j.B – Downward knee attack. This is Kyo's main means of jumping in on an opponent. It has a really dominant downward hit-box and has a tendency to even stuff anti-air attacks as they come out due to lengthy active frames of the attack. It has the ability to cross up although it requires a bit more precision to land compared to other cross ups in the game. The hit-stun of the attack is also pretty infamous and upon medium-height crouching characters and lower, Kyo could stick this attack out at the earliest moment that it could connect and still be able to combo into Crouching B, Close C, etc. and score a combo. Jump B is one of Kyo's quintessential parts of his move set.

  • Jump(ing) C
j.C – Jumping Punch. In overall application it could be described as Jump B that is positioned within Kyo's upper body/chest area. It doesn't have as much active frames as Jump B, and since it's positioned higher upon Kyo's body, it doesn't reach as low as Jump B and is more prone to anti-air attacks and trip anti-airs. It has an even more particular cross-up hit-box than Jump B, but adds another nuance for Kyo's jump-in choices. While it may whiff upon most crouching characters if used as an attempted cross-up, it could cross-up from ranges that Jump B would hit from the front. So, Kyo can condition the opponent to block while standing from the same jump spacing then switch it up with different option. So although not that predominantly used, Jump C adds to Kyo's cross-up ambiguity.

  • Jump(ing) D
j.D – Jumping Kick. One of Kyo's primary spacing tools. It functions as a great air-to-air attack thanks to the long range and decent speed this kick has. The tip of Kyo's kick is the sweet spot in which Kyo should make contact with opponent. It's great as an air-to-ground attack despite its lack of horizontal range as long as Kyo tips with Jump D. Since it still makes contact with the grounded opponent from a far, horizontal range, it makes it hard for the opponent to try to anti-air and counter it so most of the time the opponent is forced to either take it or block it, and this allows Kyo to keep momentum as he closes in. Some Kyo players even frame trap a Far D or Aragami after a tipped Jump D to keep momentum. Jump D upon a neutral or back hop is also a great tool to use to keep people out from running in, hopping in, and jumping in. If used appropriately, this attack is also one of Kyo's most important attacks.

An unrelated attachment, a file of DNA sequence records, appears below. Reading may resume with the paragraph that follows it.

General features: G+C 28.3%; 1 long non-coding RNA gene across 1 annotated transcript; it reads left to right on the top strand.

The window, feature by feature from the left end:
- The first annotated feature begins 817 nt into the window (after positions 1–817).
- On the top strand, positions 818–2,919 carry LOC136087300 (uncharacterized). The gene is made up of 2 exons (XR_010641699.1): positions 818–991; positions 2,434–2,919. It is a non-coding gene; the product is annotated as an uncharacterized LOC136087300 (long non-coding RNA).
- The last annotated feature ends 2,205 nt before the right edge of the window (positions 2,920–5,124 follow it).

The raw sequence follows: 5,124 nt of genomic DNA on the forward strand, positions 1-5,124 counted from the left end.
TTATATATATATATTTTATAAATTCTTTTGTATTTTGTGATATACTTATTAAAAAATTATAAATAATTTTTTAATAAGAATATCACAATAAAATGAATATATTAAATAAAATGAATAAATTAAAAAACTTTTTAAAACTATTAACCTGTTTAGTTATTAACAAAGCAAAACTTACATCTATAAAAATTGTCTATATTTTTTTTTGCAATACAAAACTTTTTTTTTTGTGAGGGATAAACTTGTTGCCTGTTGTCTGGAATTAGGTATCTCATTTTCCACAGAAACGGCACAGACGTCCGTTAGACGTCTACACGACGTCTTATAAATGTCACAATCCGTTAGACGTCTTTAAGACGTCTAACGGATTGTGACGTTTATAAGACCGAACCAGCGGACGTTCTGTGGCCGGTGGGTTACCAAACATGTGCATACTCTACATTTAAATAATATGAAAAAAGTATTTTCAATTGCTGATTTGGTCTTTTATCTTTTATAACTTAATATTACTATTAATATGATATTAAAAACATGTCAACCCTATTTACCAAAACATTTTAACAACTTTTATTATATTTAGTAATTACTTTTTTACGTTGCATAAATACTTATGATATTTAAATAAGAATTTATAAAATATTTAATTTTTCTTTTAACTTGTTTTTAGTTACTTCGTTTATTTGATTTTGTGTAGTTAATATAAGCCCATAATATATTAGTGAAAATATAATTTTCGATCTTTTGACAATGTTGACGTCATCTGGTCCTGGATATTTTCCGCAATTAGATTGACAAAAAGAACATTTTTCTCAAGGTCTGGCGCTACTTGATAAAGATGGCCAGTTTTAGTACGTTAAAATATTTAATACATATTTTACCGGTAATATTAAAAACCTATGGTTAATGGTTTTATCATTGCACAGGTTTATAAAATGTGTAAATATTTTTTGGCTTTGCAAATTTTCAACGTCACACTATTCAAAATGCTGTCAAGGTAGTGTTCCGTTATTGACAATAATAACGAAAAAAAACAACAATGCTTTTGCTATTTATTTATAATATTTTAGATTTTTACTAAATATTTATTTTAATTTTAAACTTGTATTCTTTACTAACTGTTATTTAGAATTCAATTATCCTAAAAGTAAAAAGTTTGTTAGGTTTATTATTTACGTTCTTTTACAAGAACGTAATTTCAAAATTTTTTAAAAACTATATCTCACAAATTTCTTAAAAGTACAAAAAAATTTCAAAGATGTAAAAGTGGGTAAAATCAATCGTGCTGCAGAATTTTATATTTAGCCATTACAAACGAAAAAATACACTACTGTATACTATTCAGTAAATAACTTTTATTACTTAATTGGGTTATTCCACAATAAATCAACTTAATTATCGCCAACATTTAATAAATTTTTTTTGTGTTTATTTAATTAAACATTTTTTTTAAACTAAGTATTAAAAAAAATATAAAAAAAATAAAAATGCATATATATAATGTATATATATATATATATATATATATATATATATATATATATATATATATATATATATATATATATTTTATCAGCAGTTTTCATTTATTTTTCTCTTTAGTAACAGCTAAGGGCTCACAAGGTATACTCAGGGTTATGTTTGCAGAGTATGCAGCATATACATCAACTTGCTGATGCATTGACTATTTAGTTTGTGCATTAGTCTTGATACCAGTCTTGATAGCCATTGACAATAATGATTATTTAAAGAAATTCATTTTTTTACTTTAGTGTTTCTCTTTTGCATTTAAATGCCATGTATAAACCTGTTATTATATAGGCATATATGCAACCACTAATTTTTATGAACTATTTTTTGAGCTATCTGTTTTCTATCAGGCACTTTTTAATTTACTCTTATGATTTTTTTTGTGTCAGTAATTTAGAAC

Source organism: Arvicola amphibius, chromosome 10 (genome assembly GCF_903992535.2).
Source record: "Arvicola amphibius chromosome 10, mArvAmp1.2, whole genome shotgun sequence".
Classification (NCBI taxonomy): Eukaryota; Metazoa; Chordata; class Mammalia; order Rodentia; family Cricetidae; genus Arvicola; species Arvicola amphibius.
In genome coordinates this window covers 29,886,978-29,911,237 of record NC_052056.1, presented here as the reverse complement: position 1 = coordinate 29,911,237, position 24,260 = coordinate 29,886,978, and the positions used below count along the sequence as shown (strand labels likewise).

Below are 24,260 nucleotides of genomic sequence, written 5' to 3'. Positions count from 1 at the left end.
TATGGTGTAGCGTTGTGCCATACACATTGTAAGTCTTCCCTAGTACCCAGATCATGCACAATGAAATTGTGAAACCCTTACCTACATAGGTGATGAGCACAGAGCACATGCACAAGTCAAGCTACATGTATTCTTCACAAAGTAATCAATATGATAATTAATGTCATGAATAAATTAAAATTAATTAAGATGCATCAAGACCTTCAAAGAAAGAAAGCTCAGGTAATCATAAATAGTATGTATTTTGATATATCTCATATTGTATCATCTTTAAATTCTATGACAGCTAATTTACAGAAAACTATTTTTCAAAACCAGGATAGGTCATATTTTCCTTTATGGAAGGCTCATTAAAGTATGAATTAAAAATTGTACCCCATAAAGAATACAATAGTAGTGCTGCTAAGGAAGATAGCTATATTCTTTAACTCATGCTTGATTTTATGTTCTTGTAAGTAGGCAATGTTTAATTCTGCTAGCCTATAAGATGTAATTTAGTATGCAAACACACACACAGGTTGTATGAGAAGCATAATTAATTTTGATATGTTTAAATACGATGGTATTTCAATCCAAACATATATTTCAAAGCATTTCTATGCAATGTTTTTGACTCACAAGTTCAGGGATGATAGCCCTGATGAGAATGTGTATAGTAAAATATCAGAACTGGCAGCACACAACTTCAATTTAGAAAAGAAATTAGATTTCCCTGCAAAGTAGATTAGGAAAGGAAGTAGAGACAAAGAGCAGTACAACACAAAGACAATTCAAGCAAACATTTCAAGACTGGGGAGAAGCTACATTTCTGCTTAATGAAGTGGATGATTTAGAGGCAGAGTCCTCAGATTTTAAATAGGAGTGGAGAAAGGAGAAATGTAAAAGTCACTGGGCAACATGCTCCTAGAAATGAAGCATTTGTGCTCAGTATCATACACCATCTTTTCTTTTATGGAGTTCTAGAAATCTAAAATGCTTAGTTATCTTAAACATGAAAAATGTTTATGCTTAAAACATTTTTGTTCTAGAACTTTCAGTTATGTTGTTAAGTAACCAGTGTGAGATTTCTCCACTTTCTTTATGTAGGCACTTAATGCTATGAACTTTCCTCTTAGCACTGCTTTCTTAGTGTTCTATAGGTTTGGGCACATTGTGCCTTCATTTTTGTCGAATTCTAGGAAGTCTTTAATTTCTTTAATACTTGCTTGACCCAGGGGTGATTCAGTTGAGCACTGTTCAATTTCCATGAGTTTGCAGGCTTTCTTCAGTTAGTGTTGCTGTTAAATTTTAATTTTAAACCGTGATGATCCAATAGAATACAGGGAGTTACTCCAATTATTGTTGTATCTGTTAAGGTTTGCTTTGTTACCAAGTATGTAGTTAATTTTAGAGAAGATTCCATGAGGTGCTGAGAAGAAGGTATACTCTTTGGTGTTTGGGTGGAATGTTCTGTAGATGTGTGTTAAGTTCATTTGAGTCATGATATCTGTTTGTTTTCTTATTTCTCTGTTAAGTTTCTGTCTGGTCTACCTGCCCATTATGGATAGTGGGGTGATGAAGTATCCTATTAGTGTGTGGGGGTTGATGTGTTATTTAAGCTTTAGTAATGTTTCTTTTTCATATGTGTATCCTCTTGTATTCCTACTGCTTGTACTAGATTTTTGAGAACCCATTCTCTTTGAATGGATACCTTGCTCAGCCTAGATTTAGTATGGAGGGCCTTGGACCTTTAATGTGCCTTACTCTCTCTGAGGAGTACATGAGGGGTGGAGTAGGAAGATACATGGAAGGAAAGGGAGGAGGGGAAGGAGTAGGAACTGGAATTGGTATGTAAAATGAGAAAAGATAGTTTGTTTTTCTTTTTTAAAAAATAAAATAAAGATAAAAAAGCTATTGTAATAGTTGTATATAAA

• Neutral, Full Jump(ing) B
nj.B – Another knee attack. It's similar to Jump B but with a different animation. Although the placement of the attack is comparable to Jump B upon Kyo's figure, it seems as if it's placed slightly higher although to little or no applicative change.

  • Neutral, Full Jump(ing) D
nj.D – Kyo twists his body to kick. It's similar to Jump D but seems to have a smaller upwards hit-box. So as an air-to-air attack it isn't as strong as Jump D. Still has functions as an air-to-air but most probably given to Kyo to balance out his move set.

  • Jump(ing) Blowback
j.CD – Aerial shoulder ram. A jumping attack that isn't an overhead but induces large block stun. This move shrinks Kyo's hurt box by enough to make certain attacks, particularly horizontal anti-air normals, and clip the opponent and knock the opponent down. A great pressure move that helps Kyo maintain momentum at the expense of trying to score a high/low mix-up.

Normal Throws

  • Hatsugane (Anvil Slam) - (throw) f./b. + C
A standard forward throw that the opponent can recovery roll from. It would be cool if it had an Anvil.

  • Issetsu Seoi Nage (Swift Shoulder Throw) - (throw) f./b. + D
A good backwards throw that causes hard knockdown and causes back turn on the opponent's wake up. If Kyo throws the opponent into the corner with this, Kyo has access to devastating, strange cross-up set ups thanks to the back turn and hard knockdown. Otherwise from mid screen it still sets up for normal cross ups or safe jump set ups.

Command Normals

  • Geshiki: Goufu You (Thundering Axe Burst) – f. + B
A slow overhead. When cancel into, the attack speeds up and becomes a double hitting move although with the loss of overhead properties. Although slow, it is one way of opening up the opponent and confirming into a Max Mode combo. When canceled into, it functions well as a frame trap from Crouch A.

  • Geshiki: Naraku Otoshi (Drop to Naraku) – d. + C in midair